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Old Mar 23, 2013, 07:45 PM   #1
Fool On The Hill
Join Date: Mar 13, 2013
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Default Harmonica help?

I searched for a thread like this but didn't see one, so I'd just like to know, what kind of harmonica would be best to play Beatles songs on? I'm not really sure what the difference is between a harp and a harmonica, but which one would be best for Beatles tunes? I'm just looking for a harmonica to fart around on, so which key would be best to by? Which is the most common key that John played songs in? Thanks in advance to anyone who takes the time to answer this :)
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Old Mar 31, 2013, 05:31 PM   #2
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Hi, BeatlesBaabe!

Sorry I didn't see this until now—a week since you posted....

What kind of harmonica—or blues harp—you want depends on the key the song is in. Yeah... I have every blues harp from the key of A to G. I play Dylan songs, and just one or two are not enough. Had to get all of them.

For The Beatles, however, certain songs come to mind: "Love Me Do", "I'll Get You", "Thank You Girl", etc. So, you'll need a "G" harp, a "D" harp, and an "A" harp for each song, respectively. Whatever the key the song is in, you'll need that harp.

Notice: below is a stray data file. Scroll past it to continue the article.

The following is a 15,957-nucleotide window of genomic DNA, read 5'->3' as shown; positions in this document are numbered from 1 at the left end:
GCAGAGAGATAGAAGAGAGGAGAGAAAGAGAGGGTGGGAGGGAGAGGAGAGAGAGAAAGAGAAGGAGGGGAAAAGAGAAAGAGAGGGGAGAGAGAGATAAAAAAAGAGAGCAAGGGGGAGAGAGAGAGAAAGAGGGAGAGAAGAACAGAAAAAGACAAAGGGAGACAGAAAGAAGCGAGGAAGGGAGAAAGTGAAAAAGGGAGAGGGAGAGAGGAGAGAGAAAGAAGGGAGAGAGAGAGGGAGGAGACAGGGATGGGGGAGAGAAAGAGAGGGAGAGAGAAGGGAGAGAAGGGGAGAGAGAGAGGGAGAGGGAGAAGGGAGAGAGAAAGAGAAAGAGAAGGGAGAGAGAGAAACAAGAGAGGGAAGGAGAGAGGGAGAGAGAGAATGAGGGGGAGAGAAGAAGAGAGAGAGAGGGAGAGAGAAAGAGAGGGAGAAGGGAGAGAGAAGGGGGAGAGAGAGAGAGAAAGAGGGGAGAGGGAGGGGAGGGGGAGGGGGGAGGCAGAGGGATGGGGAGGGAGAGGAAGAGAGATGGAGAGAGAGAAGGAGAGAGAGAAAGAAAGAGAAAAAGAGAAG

Now... there is a thing called "cross-harping", however, whereby you use the alternate "blues-tuned" key to play the harp in any given song. An example of this is "Simple Twist Of Fate" by Dylan. That song is in the key of "E", however Dylan used an "A" harp for more bluesy notes. The thinking behind "cross-harping" is you start with the key the song is in, and count up three keys (i.e. E F G A). Keep this in mind when looking to buy the proper harp for whichever songs you plan on playing along to first. John was a bluesy guy, and I'd not be surprised if he cross-harped a lot.

As far as the brand, Hoener is pretty much the brand you'll find.

I hope this helps. Feel free to ask me more about this in PM or here in your thread.


Last edited by 62hofner : Mar 31, 2013 at 05:45 PM.
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Old Jan 11, 2014, 08:02 AM   #3
El Gos Coix
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This is a very old thread, but I haven't been here for a while, so I hadn't seen it before.

I've recently started to think of learning to play the harmonica, although I know almost nothing about it... And although it's not the first time I think of learning.

To begin with, I don't know how many types of harmonica there are. Two or three? I've got a 10-hole blues harmonica, a 16-hole diatonic harmonica and a 12-hole chromatic harmonica (all in the key of C), and while at first I thought that the first one was a smaller version of the second one, the distribution of holes and notes is not the same. So I'm going to use my own terminology -harp-diatonic-chromatic- in the following, even if I don't know whether it's right or not.